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Qvist
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Re: Stalingrad

Post by Qvist » 10 Dec 2009 20:15

The FHO threat assessment for the winter that I have read actually stresses the likelihood of a Soviet offensive of a similar nature as in 1941-42, with a large number of attacks along most of the front, with subsequent concentration in the sectors where results were best. It also lists a large number of possible and likely sectors. Several of these are in the central sector, but it also encompasses the Stalingrad area.

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Michate
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Re: Stalingrad

Post by Michate » 10 Dec 2009 21:02

That Hitler degenerated from an at least outwardly healthy men to a nervous wreck in a couple of years is rather obvious.

However no insanity is needed to explain his actions in summer 1942, when we just look at it from his contemporary perspective - that the Soviets seemed beaten after the German spring victories, but that the Brits and Americans would do their utmost to keep them in line (as they had tried in WW1 as well), either by attacking France, where the German occupation forces were quite weak, or by transferring more material, and even troops, notably to secure the most important assets, i.e. Soviet oil installations. Thus his haste in occupying key territory while simultaneously shiftiong forces. That the assumption was fallacious is rather clear, and was even known or suspected at the time (cf. the FHO assessments of late June and late August mentioned by Qvist, as well as Halder's caustic commentaries in late July) suggesting Hitler may simply have avioded to address unfavourable information. Nevertheless, once accepting the assumption, the decisions seem at least subjectively logical. In September Hitler seems to have lost his illusions, which would explain the then emerging command crisis.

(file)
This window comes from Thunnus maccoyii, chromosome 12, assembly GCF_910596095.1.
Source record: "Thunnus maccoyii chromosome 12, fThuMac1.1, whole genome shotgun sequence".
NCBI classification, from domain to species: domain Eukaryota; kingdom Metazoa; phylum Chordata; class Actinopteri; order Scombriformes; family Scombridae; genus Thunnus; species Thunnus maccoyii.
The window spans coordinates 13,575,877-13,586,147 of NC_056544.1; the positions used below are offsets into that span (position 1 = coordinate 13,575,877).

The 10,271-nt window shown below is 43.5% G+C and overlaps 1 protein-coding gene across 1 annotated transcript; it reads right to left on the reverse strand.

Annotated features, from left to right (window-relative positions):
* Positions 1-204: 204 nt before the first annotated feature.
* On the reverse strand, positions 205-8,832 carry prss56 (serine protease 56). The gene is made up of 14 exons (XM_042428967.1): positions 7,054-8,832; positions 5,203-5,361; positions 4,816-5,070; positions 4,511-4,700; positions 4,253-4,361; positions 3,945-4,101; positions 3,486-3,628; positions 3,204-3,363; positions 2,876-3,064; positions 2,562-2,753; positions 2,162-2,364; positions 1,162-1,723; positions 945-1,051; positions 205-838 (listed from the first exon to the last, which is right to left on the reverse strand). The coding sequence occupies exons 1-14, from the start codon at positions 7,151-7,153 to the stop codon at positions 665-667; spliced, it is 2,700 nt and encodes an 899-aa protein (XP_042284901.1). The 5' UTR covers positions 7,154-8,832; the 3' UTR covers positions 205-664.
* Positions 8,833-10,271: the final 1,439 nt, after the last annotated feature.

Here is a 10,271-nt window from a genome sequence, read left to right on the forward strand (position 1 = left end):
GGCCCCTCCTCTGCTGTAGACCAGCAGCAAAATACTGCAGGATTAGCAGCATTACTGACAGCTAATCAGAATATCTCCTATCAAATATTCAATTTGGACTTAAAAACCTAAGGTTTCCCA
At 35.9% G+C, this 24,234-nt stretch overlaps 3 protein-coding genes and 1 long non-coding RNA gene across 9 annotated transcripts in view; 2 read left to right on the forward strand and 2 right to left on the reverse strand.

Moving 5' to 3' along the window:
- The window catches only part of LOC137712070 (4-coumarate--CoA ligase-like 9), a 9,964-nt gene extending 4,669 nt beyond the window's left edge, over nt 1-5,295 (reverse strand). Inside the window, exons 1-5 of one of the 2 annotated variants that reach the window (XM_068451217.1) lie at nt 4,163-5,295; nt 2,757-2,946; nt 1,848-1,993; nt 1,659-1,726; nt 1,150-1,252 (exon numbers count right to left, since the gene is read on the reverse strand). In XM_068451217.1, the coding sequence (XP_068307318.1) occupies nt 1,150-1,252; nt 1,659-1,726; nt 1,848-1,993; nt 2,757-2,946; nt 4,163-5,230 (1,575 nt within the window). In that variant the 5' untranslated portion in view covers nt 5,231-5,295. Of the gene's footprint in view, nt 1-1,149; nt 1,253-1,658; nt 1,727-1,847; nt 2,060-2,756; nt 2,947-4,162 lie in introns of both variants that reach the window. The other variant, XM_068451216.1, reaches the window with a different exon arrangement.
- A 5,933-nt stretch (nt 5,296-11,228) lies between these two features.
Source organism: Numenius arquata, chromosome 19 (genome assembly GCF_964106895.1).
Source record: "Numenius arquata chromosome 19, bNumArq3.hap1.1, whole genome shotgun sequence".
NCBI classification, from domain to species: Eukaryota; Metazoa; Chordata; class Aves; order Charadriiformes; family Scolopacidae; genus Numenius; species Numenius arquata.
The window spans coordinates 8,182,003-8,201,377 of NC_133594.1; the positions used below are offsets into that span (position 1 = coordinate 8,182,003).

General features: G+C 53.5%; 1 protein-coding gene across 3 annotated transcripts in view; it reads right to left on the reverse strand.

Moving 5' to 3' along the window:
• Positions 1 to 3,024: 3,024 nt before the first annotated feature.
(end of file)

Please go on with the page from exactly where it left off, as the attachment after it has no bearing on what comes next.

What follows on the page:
Also, by September, Hitler seems to have become aware of risks of Soviet counterattacks againsto cut off the German force concentration at Stalingrad.

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Re: Stalingrad

Post by ljadw » 10 Dec 2009 21:51

It also could be that FHO had no idea,and to cover themselves,was mentioning possible Soviet attacs from Leningrad to Stalingrad .
Magenheimer mention that on a brieving on 6 november FHO spoke of attacks in the sectot of AGC to cut off bulges in the German front .
He also mention 'while Intelligence did reckon with Soviet attacks against the allied positions on the Don,it considered this theat to be of only secondary importance and assumed an attack with the aimof destroying the whole German southern flank to be highly unlikely (his source :Predictions of the intelle-igence department east pp 47-48 and Kehrig p 101 )

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Qvist
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Re: Stalingrad